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Mia in 2008.

A great appreciation

Mia has always been a girl on the go. She loved her swimming and dance classes. Everything changed one morning when Mia's grandmother noticed her eye looked swollen. Once a biopsy revealed it was cancer, Mia and her family were on their way to St. Jude.

Mia has always been an active girl. In May 2008, she was busy with school, swimming and dance classes. Then one day, everything changed. Mia’s grandmother noticed one morning her eye looked swollen. “We thought it was allergies,” recalled Mia’s dad, Malcolm.

By the afternoon, Mia’s eye was swollen so much it looked like it was protruding from its socket. Malcolm took Mia to the eye doctor, who sent them to the hospital, where an MRI revealed a tumor.  A biopsy confirmed it was cancer. Soon, Mia and her family were walking through the doors of St. Jude Children’s Research Hospital.

At St. Jude, Mia was diagnosed with rhabdomyosarcoma, an aggressive soft tissue cancer. Her treatment included chemotherapy and radiation therapy.

Mia age 9

Mia, at age 9 during treatment

Mia, age 18

Mia, today, at age 18

Treatments invented at St. Jude have helped push the overall childhood cancer survival rate from 20% to more than 80% since we opened more than 50 years ago. St. Jude is working to drive the overall survival rate for childhood cancer to 90%, and we won’t stop until no child dies from cancer.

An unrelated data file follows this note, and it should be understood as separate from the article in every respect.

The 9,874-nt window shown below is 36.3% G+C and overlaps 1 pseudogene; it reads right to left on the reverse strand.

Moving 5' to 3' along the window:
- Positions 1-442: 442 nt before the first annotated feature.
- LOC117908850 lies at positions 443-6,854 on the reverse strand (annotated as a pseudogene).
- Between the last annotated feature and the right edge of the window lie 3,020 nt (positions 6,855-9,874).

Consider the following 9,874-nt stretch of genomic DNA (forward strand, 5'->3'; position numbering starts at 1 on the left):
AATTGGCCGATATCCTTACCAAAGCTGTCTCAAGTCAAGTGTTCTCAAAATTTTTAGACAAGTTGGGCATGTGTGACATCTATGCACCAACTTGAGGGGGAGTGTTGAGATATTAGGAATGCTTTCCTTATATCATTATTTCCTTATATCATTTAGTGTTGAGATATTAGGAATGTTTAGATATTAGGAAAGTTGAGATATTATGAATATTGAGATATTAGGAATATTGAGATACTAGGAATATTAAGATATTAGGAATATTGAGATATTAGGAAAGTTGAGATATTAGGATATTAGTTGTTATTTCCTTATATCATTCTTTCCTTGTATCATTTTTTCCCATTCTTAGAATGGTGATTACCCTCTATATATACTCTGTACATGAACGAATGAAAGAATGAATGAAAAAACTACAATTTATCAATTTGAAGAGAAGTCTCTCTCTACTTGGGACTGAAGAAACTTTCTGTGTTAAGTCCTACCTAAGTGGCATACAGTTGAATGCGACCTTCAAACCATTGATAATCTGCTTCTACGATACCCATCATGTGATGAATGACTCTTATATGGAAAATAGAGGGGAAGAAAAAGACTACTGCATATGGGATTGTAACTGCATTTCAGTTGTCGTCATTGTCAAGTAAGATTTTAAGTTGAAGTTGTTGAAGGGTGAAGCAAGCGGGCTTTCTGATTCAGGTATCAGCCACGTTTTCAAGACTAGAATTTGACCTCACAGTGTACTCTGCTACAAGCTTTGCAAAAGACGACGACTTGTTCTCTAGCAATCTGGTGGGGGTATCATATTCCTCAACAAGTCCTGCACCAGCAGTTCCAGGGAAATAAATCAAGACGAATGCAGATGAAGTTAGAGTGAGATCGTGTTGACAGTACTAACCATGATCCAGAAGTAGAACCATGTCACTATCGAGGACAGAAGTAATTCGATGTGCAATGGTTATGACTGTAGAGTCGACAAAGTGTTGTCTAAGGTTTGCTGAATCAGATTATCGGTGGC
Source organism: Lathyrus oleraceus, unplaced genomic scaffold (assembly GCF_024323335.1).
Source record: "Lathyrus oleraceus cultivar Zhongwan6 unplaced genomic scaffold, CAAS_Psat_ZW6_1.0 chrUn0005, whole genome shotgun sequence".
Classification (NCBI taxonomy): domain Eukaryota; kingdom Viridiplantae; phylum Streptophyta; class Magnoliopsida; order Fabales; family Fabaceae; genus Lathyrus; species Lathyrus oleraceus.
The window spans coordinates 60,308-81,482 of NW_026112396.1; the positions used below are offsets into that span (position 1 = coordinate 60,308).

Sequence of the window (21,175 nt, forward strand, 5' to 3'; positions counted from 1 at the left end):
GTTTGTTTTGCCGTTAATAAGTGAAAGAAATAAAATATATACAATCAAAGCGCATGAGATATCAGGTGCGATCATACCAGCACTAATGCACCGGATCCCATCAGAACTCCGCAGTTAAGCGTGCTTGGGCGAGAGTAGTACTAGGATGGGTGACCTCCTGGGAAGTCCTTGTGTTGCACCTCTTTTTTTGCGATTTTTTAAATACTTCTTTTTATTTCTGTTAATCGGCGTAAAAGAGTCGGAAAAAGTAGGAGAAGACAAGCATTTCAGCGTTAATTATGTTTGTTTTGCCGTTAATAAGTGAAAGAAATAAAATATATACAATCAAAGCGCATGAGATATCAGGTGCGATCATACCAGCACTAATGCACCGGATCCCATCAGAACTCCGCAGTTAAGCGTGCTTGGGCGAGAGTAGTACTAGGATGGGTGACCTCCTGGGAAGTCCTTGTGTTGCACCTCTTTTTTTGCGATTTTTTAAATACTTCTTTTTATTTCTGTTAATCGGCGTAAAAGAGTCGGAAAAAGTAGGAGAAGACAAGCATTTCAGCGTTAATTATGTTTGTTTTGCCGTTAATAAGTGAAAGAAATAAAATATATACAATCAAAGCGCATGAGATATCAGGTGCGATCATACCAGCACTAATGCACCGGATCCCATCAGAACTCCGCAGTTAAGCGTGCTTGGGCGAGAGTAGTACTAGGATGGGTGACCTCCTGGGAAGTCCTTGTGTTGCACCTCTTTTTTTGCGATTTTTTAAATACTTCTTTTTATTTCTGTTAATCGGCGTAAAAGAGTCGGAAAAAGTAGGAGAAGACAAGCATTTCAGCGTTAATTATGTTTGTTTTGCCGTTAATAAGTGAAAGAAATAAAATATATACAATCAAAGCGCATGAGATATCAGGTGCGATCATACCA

After finishing treatment in 2009, Mia returned to St. Jude for regular checkups and eventually became a part of the St. Jude ACT Clinic. Mia’s family continues to be thankful for St. Jude. “St. Jude saved my daughter’s life,” Malcolm said. “For that I owe them a great appreciation. As far as I’m concerned, they work miracles.”

St. Jude patient Mia

Mia recently started college, where she is majoring in marine biology. She’s a videographer for her college’s football team, so she keeps busy with a full schedule of classes and travel.


Help our families focus on their sick child, not medical bills.

When you donate monthly, your gift means families, like Mia's, never receive a bill from St. Jude for treatment, travel, housing or food — because all a family should worry about is helping their child live.

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